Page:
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Govt to protest Thai court

Govt to protest Thai court

CAMBODIAN officials say they will file a complaint with Thailand’s Surin provincial court after it sentenced six Cambodians to prison terms on Friday for illegal logging.

Ministry of Foreign Affairs spokesman Koy Kuong said Sunday that each of the six was sentenced to two years and three months in prison.

Cambodia’s plan to dispatch a team of legal advisers to Thailand on Friday were upset at the last minute when the provincial court said the trial had been rescheduled; however, the court then proceeded with the hearing after all, Koy Koung said.

“The Thai court told Cambodia that the six people had requested that they not be defended by lawyers, but we did not believe the Thai court. The Thai court has violated the legal procedure because in such a criminal case, there must be lawyers to defend the suspects,” Koy Kuong said.

On January 25, seven residents of O’Smach commune’s Akphivat village in Oddar Meanchey province reportedly crossed the Thai-Cambodian border to collect rattan.

I am concerned about my wife and my baby, who may have to be born in prison.

Six members of the group, two of whom were pregnant, were subsequently arrested by Thai soldiers and detained in the pending trial.
Officials in Bangkok said Sunday that they did not have any information on the case and declined to comment. Officials at the Thai embassy in Phnom Penh could not be reached for comment.

Koy Kuong accused the court of deliberately passing false information in order to prevent Cambodian involvement in the villagers’ defence.

According to Thai law, Koy Kuong added, the villagers should not have received a jail sentence of more than 40 days.

“We are upset and we will file a complaint to Surin provincial court to reexamine the case,” he said.

Yam Pith, 32, the husband of Seung Kuok, a member of the imprisoned group who is three months pregnant, said that the sentence was excessive.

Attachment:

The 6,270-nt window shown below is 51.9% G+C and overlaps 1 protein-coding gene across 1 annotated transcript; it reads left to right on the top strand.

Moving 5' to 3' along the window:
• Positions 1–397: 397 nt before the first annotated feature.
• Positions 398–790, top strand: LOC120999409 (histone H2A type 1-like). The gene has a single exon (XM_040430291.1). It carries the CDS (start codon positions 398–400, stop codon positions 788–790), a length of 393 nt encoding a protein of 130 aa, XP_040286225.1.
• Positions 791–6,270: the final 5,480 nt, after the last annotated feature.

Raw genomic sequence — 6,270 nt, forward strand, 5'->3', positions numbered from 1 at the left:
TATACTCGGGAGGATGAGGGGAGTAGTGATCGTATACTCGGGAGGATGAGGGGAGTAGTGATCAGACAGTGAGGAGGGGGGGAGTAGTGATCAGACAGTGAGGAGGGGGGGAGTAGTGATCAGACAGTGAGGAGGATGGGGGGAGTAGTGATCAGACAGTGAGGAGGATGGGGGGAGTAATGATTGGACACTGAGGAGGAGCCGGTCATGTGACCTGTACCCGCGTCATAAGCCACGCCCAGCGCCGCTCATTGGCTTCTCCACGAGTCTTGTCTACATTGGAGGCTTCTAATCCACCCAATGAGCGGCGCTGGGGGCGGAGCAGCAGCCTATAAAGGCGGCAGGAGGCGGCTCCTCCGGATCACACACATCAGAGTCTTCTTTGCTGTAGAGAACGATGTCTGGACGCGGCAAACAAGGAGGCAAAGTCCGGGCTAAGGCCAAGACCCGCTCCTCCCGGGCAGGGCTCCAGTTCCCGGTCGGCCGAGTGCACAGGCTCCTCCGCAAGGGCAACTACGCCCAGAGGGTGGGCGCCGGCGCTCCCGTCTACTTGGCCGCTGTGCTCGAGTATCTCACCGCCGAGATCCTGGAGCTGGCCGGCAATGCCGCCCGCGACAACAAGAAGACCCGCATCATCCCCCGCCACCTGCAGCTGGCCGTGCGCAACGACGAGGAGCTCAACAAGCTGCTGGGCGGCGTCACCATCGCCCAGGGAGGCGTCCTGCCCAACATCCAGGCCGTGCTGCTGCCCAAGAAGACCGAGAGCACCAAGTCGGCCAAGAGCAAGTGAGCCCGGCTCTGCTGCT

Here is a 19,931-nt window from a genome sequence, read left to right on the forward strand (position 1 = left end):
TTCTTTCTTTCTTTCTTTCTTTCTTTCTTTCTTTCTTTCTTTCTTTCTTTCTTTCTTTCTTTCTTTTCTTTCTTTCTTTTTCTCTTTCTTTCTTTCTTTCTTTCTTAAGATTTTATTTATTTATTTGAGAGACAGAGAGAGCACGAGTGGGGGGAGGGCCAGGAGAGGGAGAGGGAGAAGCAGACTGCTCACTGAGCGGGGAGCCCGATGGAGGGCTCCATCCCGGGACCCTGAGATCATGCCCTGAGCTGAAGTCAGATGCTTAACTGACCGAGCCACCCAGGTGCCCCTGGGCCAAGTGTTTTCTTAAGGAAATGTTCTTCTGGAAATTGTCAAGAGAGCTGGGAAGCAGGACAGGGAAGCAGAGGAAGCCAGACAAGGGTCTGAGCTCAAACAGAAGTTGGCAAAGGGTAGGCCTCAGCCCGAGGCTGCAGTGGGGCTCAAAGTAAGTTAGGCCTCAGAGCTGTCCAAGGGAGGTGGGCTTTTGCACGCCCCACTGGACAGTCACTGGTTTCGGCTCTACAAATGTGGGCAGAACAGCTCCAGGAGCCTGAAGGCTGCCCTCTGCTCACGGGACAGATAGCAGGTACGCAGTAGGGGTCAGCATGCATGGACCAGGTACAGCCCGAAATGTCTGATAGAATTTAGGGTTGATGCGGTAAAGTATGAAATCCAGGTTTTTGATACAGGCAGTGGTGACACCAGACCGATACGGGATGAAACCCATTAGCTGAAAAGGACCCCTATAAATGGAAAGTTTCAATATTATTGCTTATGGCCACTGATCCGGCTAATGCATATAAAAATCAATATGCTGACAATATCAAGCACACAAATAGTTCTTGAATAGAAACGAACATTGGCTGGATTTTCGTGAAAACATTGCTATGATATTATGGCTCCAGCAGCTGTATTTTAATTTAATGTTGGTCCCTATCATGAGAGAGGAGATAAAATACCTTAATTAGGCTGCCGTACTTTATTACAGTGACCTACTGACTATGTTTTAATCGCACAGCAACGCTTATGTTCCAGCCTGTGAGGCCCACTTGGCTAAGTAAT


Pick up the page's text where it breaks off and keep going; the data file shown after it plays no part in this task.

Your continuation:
“I was shocked when my wife told me over the phone that she had been sentenced to two years and three months in prison – she was only looking for rattan,” Yam Pith said. “I am concerned about my wife and my baby, who may have to be born in prison.”

Na Rein, Banteay Meanchey provincial coordinator for local rights group Adhoc, said relatives of the imprisoned villagers plann to file complaints through his organisation this week.

Srey Naren, Adhoc’s provincial coordinator for Oddar Meanchey, said last month that the villagers had been collecting rattan in an undemarcated area along the border at the time of their arrest.

They had travelled there many times before without incident, he added.

“Thai soldiers have never arrested them there before, and we don’t know why they did this time,” he said, adding that Thai soldiers had been behaving “cruelly” towards Cambodian villagers in recent months.

There have been numerous incidents along the Thai-Cambodian border related to illegal logging and gathering firewood in recent months.

Since September, at least seven Cambodians have been shot and killed by Thai troops while logging illegally in Thai territory near the border with Oddar Meanchey province, government officials and rights workers say.

Nanh Sovan, chief of the Cambodian-Thai border communication team at O’Smach International Border Crossing, said he planned to meet with Thai officials on Wednesday to seek the release of the three prisoners convicted on Friday, including the two pregnant women, though a request for this was denied last week.

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